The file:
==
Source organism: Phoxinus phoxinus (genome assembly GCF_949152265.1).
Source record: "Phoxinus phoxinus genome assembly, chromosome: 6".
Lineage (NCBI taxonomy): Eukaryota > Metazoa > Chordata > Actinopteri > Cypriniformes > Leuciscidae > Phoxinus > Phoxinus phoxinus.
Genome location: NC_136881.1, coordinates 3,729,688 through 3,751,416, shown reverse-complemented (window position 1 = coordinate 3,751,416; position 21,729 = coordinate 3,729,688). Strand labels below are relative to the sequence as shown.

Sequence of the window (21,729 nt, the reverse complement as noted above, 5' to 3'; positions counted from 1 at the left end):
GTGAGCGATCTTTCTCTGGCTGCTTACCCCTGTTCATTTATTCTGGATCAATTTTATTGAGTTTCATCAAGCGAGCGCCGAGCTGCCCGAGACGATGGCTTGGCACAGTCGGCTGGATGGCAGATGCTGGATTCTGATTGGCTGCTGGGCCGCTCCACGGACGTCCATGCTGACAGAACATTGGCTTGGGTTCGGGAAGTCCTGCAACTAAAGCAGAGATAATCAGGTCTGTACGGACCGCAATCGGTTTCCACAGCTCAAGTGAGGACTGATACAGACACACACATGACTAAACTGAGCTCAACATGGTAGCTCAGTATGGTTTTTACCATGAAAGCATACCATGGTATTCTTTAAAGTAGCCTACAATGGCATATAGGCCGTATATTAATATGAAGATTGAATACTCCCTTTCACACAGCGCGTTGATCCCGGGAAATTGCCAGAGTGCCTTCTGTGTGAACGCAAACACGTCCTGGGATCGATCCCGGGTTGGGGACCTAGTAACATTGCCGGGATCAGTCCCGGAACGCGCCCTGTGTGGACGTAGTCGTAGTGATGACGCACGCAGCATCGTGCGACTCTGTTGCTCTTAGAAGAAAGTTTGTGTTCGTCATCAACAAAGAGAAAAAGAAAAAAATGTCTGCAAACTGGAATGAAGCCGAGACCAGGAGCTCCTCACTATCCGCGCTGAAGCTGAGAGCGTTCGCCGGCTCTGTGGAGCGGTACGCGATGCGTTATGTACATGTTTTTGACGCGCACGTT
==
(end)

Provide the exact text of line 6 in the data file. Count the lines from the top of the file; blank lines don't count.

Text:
GTGAGCGATCTTTCTCTGGCTGCTTACCCCTGTTCATTTATTCTGGATCAATTTTATTGAGTTTCATCAAGCGAGCGCCGAGCTGCCCGAGACGATGGCTTGGCACAGTCGGCTGGATGGCAGATGCTGGATTCTGATTGGCTGCTGGGCCGCTCCACGGACGTCCATGCTGACAGAACATTGGCTTGGGTTCGGGAAGTCCTGCAACTAAAGCAGAGATAATCAGGTCTGTACGGACCGCAATCGGTTTCCACAGCTCAAGTGAGGACTGATACAGACACACACATGACTAAACTGAGCTCAACATGGTAGCTCAGTATGGTTTTTACCATGAAAGCATACCATGGTATTCTTTAAAGTAGCCTACAATGGCATATAGGCCGTATATTAATATGAAGATTGAATACTCCCTTTCACACAGCGCGTTGATCCCGGGAAATTGCCAGAGTGCCTTCTGTGTGAACGCAAACACGTCCTGGGATCGATCCCGGGTTGGGGACCTAGTAACATTGCCGGGATCAGTCCCGGAACGCGCCCTGTGTGGACGTAGTCGTAGTGATGACGCACGCAGCATCGTGCGACTCTGTTGCTCTTAGAAGAAAGTTTGTGTTCGTCATCAACAAAGAGAAAAAGAAAAAAATGTCTGCAAACTGGAATGAAGCCGAGACCAGGAGCTCCTCACTATCCGCGCTGAAGCTGAGAGCGTTCGCCGGCTCTGTGGAGCGGTACGCGATGCGTTATGTACATGTTTTTGACGCGCACGTT